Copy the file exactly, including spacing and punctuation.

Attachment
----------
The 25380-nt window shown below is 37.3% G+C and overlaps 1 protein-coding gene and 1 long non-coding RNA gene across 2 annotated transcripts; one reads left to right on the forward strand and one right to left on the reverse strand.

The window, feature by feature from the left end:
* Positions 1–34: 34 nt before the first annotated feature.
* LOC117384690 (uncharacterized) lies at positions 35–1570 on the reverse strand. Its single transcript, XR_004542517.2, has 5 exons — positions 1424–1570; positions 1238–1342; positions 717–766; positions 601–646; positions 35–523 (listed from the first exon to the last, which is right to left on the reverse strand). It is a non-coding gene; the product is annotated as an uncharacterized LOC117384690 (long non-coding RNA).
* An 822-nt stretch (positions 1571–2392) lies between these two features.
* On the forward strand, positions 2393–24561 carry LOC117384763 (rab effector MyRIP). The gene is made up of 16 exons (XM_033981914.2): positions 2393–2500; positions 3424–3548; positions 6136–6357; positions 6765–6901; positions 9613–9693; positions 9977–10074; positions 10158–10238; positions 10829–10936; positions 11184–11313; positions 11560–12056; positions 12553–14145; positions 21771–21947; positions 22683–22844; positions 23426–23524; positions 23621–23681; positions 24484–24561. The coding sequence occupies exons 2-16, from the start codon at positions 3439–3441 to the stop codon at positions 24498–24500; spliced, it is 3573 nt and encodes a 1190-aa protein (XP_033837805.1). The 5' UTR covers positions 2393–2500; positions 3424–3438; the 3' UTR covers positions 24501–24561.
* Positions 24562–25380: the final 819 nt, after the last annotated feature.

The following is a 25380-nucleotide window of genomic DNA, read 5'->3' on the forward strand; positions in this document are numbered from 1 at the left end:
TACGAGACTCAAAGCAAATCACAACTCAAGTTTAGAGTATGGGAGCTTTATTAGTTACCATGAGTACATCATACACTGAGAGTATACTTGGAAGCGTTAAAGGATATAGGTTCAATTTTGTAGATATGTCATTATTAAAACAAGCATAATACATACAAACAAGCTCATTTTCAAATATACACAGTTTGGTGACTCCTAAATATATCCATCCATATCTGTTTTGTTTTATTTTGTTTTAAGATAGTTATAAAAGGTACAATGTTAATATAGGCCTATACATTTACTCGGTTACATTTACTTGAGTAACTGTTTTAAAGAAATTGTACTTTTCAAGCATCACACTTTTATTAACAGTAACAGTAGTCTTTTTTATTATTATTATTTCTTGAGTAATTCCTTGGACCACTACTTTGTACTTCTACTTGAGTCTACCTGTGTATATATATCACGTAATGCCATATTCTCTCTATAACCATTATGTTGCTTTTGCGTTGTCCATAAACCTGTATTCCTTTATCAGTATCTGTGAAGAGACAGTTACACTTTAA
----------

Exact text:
The 25380-nt window shown below is 37.3% G+C and overlaps 1 protein-coding gene and 1 long non-coding RNA gene across 2 annotated transcripts; one reads left to right on the forward strand and one right to left on the reverse strand.

The window, feature by feature from the left end:
* Positions 1–34: 34 nt before the first annotated feature.
* LOC117384690 (uncharacterized) lies at positions 35–1570 on the reverse strand. Its single transcript, XR_004542517.2, has 5 exons — positions 1424–1570; positions 1238–1342; positions 717–766; positions 601–646; positions 35–523 (listed from the first exon to the last, which is right to left on the reverse strand). It is a non-coding gene; the product is annotated as an uncharacterized LOC117384690 (long non-coding RNA).
* An 822-nt stretch (positions 1571–2392) lies between these two features.
* On the forward strand, positions 2393–24561 carry LOC117384763 (rab effector MyRIP). The gene is made up of 16 exons (XM_033981914.2): positions 2393–2500; positions 3424–3548; positions 6136–6357; positions 6765–6901; positions 9613–9693; positions 9977–10074; positions 10158–10238; positions 10829–10936; positions 11184–11313; positions 11560–12056; positions 12553–14145; positions 21771–21947; positions 22683–22844; positions 23426–23524; positions 23621–23681; positions 24484–24561. The coding sequence occupies exons 2-16, from the start codon at positions 3439–3441 to the stop codon at positions 24498–24500; spliced, it is 3573 nt and encodes a 1190-aa protein (XP_033837805.1). The 5' UTR covers positions 2393–2500; positions 3424–3438; the 3' UTR covers positions 24501–24561.
* Positions 24562–25380: the final 819 nt, after the last annotated feature.

The following is a 25380-nucleotide window of genomic DNA, read 5'->3' on the forward strand; positions in this document are numbered from 1 at the left end:
TACGAGACTCAAAGCAAATCACAACTCAAGTTTAGAGTATGGGAGCTTTATTAGTTACCATGAGTACATCATACACTGAGAGTATACTTGGAAGCGTTAAAGGATATAGGTTCAATTTTGTAGATATGTCATTATTAAAACAAGCATAATACATACAAACAAGCTCATTTTCAAATATACACAGTTTGGTGACTCCTAAATATATCCATCCATATCTGTTTTGTTTTATTTTGTTTTAAGATAGTTATAAAAGGTACAATGTTAATATAGGCCTATACATTTACTCGGTTACATTTACTTGAGTAACTGTTTTAAAGAAATTGTACTTTTCAAGCATCACACTTTTATTAACAGTAACAGTAGTCTTTTTTATTATTATTATTTCTTGAGTAATTCCTTGGACCACTACTTTGTACTTCTACTTGAGTCTACCTGTGTATATATATCACGTAATGCCATATTCTCTCTATAACCATTATGTTGCTTTTGCGTTGTCCATAAACCTGTATTCCTTTATCAGTATCTGTGAAGAGACAGTTACACTTTAA